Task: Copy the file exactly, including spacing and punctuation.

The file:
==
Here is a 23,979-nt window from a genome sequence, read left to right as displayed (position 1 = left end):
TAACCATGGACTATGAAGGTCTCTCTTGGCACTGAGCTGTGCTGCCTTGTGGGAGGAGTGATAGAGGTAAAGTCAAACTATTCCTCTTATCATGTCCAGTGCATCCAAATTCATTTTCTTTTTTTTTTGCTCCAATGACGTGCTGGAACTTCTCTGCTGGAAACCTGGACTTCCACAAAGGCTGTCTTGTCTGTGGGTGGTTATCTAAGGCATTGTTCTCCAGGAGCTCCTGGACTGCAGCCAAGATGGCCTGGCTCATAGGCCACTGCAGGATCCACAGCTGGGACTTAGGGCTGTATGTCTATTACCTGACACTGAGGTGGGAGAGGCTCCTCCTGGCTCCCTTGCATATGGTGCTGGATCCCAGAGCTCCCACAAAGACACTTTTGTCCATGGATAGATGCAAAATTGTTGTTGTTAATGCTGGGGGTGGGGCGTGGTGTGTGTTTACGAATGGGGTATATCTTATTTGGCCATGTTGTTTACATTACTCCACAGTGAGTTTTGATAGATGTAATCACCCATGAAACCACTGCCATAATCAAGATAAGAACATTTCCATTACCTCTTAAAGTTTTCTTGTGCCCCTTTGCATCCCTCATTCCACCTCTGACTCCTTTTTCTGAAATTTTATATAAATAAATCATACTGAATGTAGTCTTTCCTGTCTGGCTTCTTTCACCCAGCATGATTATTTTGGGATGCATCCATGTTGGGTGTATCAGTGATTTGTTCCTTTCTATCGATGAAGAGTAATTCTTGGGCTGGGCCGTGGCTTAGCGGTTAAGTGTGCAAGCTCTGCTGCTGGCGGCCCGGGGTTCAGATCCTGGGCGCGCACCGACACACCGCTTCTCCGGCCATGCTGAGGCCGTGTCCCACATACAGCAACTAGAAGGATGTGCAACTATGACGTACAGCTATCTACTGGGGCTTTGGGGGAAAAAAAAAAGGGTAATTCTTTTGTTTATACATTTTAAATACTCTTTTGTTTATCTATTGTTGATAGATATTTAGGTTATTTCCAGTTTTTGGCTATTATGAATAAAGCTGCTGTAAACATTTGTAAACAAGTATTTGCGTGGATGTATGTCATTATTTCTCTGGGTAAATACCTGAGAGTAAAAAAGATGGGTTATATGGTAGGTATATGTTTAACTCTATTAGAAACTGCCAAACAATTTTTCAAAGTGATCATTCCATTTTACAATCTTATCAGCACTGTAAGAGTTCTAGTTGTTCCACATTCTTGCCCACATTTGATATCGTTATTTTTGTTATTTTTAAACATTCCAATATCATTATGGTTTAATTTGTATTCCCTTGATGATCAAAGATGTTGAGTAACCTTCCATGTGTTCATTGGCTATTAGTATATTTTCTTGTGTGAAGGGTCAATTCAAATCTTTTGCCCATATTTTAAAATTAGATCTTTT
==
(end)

Here is a 23,979-nt window from a genome sequence, read left to right as displayed (position 1 = left end):
TAACCATGGACTATGAAGGTCTCTCTTGGCACTGAGCTGTGCTGCCTTGTGGGAGGAGTGATAGAGGTAAAGTCAAACTATTCCTCTTATCATGTCCAGTGCATCCAAATTCATTTTCTTTTTTTTTTGCTCCAATGACGTGCTGGAACTTCTCTGCTGGAAACCTGGACTTCCACAAAGGCTGTCTTGTCTGTGGGTGGTTATCTAAGGCATTGTTCTCCAGGAGCTCCTGGACTGCAGCCAAGATGGCCTGGCTCATAGGCCACTGCAGGATCCACAGCTGGGACTTAGGGCTGTATGTCTATTACCTGACACTGAGGTGGGAGAGGCTCCTCCTGGCTCCCTTGCATATGGTGCTGGATCCCAGAGCTCCCACAAAGACACTTTTGTCCATGGATAGATGCAAAATTGTTGTTGTTAATGCTGGGGGTGGGGCGTGGTGTGTGTTTACGAATGGGGTATATCTTATTTGGCCATGTTGTTTACATTACTCCACAGTGAGTTTTGATAGATGTAATCACCCATGAAACCACTGCCATAATCAAGATAAGAACATTTCCATTACCTCTTAAAGTTTTCTTGTGCCCCTTTGCATCCCTCATTCCACCTCTGACTCCTTTTTCTGAAATTTTATATAAATAAATCATACTGAATGTAGTCTTTCCTGTCTGGCTTCTTTCACCCAGCATGATTATTTTGGGATGCATCCATGTTGGGTGTATCAGTGATTTGTTCCTTTCTATCGATGAAGAGTAATTCTTGGGCTGGGCCGTGGCTTAGCGGTTAAGTGTGCAAGCTCTGCTGCTGGCGGCCCGGGGTTCAGATCCTGGGCGCGCACCGACACACCGCTTCTCCGGCCATGCTGAGGCCGTGTCCCACATACAGCAACTAGAAGGATGTGCAACTATGACGTACAGCTATCTACTGGGGCTTTGGGGGAAAAAAAAAAGGGTAATTCTTTTGTTTATACATTTTAAATACTCTTTTGTTTATCTATTGTTGATAGATATTTAGGTTATTTCCAGTTTTTGGCTATTATGAATAAAGCTGCTGTAAACATTTGTAAACAAGTATTTGCGTGGATGTATGTCATTATTTCTCTGGGTAAATACCTGAGAGTAAAAAAGATGGGTTATATGGTAGGTATATGTTTAACTCTATTAGAAACTGCCAAACAATTTTTCAAAGTGATCATTCCATTTTACAATCTTATCAGCACTGTAAGAGTTCTAGTTGTTCCACATTCTTGCCCACATTTGATATCGTTATTTTTGTTATTTTTAAACATTCCAATATCATTATGGTTTAATTTGTATTCCCTTGATGATCAAAGATGTTGAGTAACCTTCCATGTGTTCATTGGCTATTAGTATATTTTCTTGTGTGAAGGGTCAATTCAAATCTTTTGCCCATATTTTAAAATTAGATCTTTT